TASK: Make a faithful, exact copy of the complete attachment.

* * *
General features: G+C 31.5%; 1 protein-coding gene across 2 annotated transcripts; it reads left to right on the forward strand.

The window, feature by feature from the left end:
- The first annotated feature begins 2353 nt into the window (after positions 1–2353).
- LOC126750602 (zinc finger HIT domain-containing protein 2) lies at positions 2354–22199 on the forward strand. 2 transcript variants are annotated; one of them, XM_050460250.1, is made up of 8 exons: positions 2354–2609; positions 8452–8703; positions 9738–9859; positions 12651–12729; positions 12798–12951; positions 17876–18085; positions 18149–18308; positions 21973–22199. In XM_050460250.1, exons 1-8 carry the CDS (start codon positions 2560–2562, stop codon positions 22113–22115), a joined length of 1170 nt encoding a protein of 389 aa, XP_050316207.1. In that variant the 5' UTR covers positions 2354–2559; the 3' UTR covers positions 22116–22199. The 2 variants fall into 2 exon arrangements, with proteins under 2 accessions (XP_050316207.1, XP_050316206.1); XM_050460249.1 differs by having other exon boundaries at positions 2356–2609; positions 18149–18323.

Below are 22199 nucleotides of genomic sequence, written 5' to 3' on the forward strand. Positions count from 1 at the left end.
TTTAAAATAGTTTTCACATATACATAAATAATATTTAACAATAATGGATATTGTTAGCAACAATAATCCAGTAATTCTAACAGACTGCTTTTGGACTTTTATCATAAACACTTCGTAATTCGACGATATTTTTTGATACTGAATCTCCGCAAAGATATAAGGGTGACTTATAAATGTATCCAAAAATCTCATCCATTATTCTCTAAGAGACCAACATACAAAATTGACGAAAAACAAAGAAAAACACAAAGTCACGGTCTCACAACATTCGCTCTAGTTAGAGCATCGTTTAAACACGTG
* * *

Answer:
General features: G+C 31.5%; 1 protein-coding gene across 2 annotated transcripts; it reads left to right on the forward strand.

The window, feature by feature from the left end:
- The first annotated feature begins 2353 nt into the window (after positions 1–2353).
- LOC126750602 (zinc finger HIT domain-containing protein 2) lies at positions 2354–22199 on the forward strand. 2 transcript variants are annotated; one of them, XM_050460250.1, is made up of 8 exons: positions 2354–2609; positions 8452–8703; positions 9738–9859; positions 12651–12729; positions 12798–12951; positions 17876–18085; positions 18149–18308; positions 21973–22199. In XM_050460250.1, exons 1-8 carry the CDS (start codon positions 2560–2562, stop codon positions 22113–22115), a joined length of 1170 nt encoding a protein of 389 aa, XP_050316207.1. In that variant the 5' UTR covers positions 2354–2559; the 3' UTR covers positions 22116–22199. The 2 variants fall into 2 exon arrangements, with proteins under 2 accessions (XP_050316207.1, XP_050316206.1); XM_050460249.1 differs by having other exon boundaries at positions 2356–2609; positions 18149–18323.

Below are 22199 nucleotides of genomic sequence, written 5' to 3' on the forward strand. Positions count from 1 at the left end.
TTTAAAATAGTTTTCACATATACATAAATAATATTTAACAATAATGGATATTGTTAGCAACAATAATCCAGTAATTCTAACAGACTGCTTTTGGACTTTTATCATAAACACTTCGTAATTCGACGATATTTTTTGATACTGAATCTCCGCAAAGATATAAGGGTGACTTATAAATGTATCCAAAAATCTCATCCATTATTCTCTAAGAGACCAACATACAAAATTGACGAAAAACAAAGAAAAACACAAAGTCACGGTCTCACAACATTCGCTCTAGTTAGAGCATCGTTTAAACACGTG